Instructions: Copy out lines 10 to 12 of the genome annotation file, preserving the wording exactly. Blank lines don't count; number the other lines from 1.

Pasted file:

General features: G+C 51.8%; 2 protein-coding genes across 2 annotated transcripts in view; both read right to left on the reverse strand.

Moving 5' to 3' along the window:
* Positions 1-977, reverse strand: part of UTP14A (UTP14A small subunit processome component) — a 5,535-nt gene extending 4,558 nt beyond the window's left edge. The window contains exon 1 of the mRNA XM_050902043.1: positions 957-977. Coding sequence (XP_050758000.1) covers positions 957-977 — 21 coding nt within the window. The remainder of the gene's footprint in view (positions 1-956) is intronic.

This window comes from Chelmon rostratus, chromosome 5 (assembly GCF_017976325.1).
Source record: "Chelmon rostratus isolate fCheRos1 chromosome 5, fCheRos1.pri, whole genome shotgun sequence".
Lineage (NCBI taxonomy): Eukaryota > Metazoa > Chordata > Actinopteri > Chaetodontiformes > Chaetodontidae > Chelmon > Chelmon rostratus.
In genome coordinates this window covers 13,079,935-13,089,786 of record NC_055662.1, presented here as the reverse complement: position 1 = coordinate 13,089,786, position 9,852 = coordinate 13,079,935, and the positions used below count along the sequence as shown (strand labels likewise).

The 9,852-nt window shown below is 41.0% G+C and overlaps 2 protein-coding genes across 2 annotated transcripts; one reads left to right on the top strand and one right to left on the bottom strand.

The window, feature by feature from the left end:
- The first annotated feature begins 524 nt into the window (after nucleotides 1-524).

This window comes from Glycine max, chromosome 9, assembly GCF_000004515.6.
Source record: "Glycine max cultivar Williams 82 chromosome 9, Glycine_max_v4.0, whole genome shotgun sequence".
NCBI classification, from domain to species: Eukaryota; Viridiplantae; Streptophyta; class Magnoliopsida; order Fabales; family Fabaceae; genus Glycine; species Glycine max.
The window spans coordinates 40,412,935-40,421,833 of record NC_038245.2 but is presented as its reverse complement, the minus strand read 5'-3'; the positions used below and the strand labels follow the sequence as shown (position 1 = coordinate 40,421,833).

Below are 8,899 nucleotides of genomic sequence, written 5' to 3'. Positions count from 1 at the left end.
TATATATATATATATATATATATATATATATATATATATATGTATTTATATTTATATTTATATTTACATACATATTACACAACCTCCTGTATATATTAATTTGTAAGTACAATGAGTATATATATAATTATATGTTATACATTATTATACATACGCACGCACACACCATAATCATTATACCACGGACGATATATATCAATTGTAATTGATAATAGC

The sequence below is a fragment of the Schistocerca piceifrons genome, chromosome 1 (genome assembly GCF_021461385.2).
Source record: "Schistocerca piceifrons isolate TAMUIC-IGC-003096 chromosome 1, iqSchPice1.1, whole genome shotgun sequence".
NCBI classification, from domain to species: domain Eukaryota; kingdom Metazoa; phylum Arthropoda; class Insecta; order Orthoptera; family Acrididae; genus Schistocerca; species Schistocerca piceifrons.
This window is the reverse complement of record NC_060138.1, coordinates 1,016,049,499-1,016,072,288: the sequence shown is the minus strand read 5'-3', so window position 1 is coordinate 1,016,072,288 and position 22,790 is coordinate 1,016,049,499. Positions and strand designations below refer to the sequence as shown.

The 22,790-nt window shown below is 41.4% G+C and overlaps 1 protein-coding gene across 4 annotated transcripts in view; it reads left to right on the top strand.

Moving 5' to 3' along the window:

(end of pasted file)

- The first annotated feature begins 524 nt into the window (after nucleotides 1-524).

This window comes from Glycine max, chromosome 9, assembly GCF_000004515.6.
Source record: "Glycine max cultivar Williams 82 chromosome 9, Glycine_max_v4.0, whole genome shotgun sequence".